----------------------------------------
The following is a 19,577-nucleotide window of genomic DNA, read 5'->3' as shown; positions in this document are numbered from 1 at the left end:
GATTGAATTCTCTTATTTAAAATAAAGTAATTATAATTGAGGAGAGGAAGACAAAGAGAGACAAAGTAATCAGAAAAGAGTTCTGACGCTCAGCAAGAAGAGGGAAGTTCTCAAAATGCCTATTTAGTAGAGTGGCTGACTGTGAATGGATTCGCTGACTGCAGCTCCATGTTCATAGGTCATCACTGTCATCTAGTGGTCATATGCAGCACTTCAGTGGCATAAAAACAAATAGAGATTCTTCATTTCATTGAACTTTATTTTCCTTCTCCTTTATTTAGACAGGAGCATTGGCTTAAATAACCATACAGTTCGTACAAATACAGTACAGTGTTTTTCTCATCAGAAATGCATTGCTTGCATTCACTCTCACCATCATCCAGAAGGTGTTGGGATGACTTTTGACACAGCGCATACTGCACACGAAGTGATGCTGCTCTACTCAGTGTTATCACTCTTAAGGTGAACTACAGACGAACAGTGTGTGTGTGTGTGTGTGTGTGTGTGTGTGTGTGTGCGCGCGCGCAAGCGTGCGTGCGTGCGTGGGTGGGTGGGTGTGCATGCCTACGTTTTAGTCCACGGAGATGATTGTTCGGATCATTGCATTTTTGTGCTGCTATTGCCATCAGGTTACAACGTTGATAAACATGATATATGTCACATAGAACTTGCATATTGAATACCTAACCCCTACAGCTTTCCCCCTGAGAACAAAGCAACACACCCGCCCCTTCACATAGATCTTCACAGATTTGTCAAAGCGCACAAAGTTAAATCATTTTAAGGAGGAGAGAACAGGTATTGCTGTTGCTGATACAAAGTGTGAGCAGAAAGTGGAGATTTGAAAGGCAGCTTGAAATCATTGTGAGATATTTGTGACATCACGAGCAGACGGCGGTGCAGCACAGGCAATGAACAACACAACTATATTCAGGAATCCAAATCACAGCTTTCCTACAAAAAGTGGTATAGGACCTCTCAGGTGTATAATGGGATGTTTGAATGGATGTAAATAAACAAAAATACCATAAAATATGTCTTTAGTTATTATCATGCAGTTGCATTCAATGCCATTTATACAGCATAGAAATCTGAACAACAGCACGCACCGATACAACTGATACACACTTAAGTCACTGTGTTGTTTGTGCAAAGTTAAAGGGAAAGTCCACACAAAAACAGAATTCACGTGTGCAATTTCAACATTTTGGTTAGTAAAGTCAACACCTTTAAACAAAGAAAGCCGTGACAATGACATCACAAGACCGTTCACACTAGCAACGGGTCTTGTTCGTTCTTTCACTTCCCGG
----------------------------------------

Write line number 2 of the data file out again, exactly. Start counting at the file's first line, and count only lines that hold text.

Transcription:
GATTGAATTCTCTTATTTAAAATAAAGTAATTATAATTGAGGAGAGGAAGACAAAGAGAGACAAAGTAATCAGAAAAGAGTTCTGACGCTCAGCAAGAAGAGGGAAGTTCTCAAAATGCCTATTTAGTAGAGTGGCTGACTGTGAATGGATTCGCTGACTGCAGCTCCATGTTCATAGGTCATCACTGTCATCTAGTGGTCATATGCAGCACTTCAGTGGCATAAAAACAAATAGAGATTCTTCATTTCATTGAACTTTATTTTCCTTCTCCTTTATTTAGACAGGAGCATTGGCTTAAATAACCATACAGTTCGTACAAATACAGTACAGTGTTTTTCTCATCAGAAATGCATTGCTTGCATTCACTCTCACCATCATCCAGAAGGTGTTGGGATGACTTTTGACACAGCGCATACTGCACACGAAGTGATGCTGCTCTACTCAGTGTTATCACTCTTAAGGTGAACTACAGACGAACAGTGTGTGTGTGTGTGTGTGTGTGTGTGTGTGTGTGTGCGCGCGCGCAAGCGTGCGTGCGTGCGTGGGTGGGTGGGTGTGCATGCCTACGTTTTAGTCCACGGAGATGATTGTTCGGATCATTGCATTTTTGTGCTGCTATTGCCATCAGGTTACAACGTTGATAAACATGATATATGTCACATAGAACTTGCATATTGAATACCTAACCCCTACAGCTTTCCCCCTGAGAACAAAGCAACACACCCGCCCCTTCACATAGATCTTCACAGATTTGTCAAAGCGCACAAAGTTAAATCATTTTAAGGAGGAGAGAACAGGTATTGCTGTTGCTGATACAAAGTGTGAGCAGAAAGTGGAGATTTGAAAGGCAGCTTGAAATCATTGTGAGATATTTGTGACATCACGAGCAGACGGCGGTGCAGCACAGGCAATGAACAACACAACTATATTCAGGAATCCAAATCACAGCTTTCCTACAAAAAGTGGTATAGGACCTCTCAGGTGTATAATGGGATGTTTGAATGGATGTAAATAAACAAAAATACCATAAAATATGTCTTTAGTTATTATCATGCAGTTGCATTCAATGCCATTTATACAGCATAGAAATCTGAACAACAGCACGCACCGATACAACTGATACACACTTAAGTCACTGTGTTGTTTGTGCAAAGTTAAAGGGAAAGTCCACACAAAAACAGAATTCACGTGTGCAATTTCAACATTTTGGTTAGTAAAGTCAACACCTTTAAACAAAGAAAGCCGTGACAATGACATCACAAGACCGTTCACACTAGCAACGGGTCTTGTTCGTTCTTTCACTTCCCGG